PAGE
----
Occurrence, detection and origin of planetary systems
Smith, Bruce James, 1946-
Low, Frank J.
Master of Science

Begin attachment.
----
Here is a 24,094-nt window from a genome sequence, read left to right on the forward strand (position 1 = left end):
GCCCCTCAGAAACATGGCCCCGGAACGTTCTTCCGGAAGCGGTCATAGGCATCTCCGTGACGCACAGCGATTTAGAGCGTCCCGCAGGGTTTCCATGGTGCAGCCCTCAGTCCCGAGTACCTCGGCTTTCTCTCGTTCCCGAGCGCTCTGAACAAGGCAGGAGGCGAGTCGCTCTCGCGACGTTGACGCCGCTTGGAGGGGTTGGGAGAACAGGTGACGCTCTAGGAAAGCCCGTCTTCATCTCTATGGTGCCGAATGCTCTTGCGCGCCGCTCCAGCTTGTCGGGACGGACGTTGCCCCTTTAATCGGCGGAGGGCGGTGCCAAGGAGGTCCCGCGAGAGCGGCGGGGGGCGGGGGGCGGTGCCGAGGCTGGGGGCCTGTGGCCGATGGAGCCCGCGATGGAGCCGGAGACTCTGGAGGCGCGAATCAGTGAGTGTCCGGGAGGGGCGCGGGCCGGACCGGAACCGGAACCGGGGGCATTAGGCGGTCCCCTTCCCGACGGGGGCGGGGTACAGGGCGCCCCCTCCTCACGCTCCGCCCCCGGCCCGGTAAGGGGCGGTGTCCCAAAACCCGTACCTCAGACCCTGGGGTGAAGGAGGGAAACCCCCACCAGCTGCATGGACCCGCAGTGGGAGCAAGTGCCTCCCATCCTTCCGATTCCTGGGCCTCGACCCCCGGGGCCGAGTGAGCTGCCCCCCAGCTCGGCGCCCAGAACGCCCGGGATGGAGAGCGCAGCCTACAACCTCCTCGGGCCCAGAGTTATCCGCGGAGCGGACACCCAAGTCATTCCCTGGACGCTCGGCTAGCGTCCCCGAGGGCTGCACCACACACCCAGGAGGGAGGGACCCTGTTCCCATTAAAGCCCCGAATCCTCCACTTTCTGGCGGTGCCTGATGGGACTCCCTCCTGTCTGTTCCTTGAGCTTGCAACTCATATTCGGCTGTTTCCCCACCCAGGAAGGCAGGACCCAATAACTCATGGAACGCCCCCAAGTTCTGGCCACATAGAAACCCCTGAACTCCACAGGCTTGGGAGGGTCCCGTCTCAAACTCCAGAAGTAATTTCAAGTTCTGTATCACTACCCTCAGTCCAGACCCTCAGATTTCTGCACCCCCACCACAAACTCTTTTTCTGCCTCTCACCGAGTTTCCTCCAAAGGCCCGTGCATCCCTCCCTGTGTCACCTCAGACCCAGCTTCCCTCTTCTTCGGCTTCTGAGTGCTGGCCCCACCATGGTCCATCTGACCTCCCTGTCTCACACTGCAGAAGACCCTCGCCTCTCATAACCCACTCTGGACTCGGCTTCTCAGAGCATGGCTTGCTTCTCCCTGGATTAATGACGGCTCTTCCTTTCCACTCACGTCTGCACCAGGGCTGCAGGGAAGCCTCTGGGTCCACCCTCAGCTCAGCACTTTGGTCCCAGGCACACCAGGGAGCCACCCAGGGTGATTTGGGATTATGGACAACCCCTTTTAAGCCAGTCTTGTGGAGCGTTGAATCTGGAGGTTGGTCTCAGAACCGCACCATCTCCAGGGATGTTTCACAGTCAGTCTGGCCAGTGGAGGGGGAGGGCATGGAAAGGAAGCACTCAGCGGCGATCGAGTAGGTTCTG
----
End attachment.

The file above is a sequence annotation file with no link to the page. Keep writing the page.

The rotational angular momentum of an asteroid or planet and the average orbital angular momentum of binary stars for a given mass is known to be proportional to the 5/3 power of the mass of the body or system in question. The average rotational angular momenta for given masses of single stars do not follow this law. It is shown that single stars would follow this law if correction were made for the angular momentum which lies hidden in their planetary systems. This corrective factor leads to the conclusion that the amount of angular momentum which exists in the planetary systems is on the average proportional to the mass of the star. The infrared spectra of two stars, R Monocerotis and NML Cygnus is interpreted, as being due to preplanetar nebulas which surround the stars and convert most of the visible light into thermally radiated infrared emission. In the case of R Mon, the shape of the spectra is analyzed to determine the mass density distribution of the preplanetary nebula. It is shown that the density falls off as the inverse 1/-I- power of the distance from the star and that the maximum temperature which the preplanetary grains can withstand is 2400°K. A theory of the origin of the solar system is presented which is consistent with the information developed in the angular momentum and. the R Mon analysis. It is shown that the sun is braked from a large original rotational angular momentum to its present small value. This braking is caused by magnetic interaction between the sun and the preplanetary nebula which causes the nebula to either co-rotate or partially co-rotate with the sun. Planets are shown to have been braked by the same type of magnetic torque that was applied to the sun. Both component stars of a binary star system are shown to have a common origin. The average eccentricity of a binary star is 0.6. This is given as evidence that binary stars were formed by neither free fall collapse nor a slow agglomeration process but by a process intermediate between these two. As the stars contract, they transfer angular momentum by magnetic torque to the surrounding nebula. The observed small ratio of rotational angular momentum to orbital angular momentum is shown to be a consequence of the inability of stars to carry a large rotational angular momentum and the, therefore, necessary occurrence of extensive planetary systems.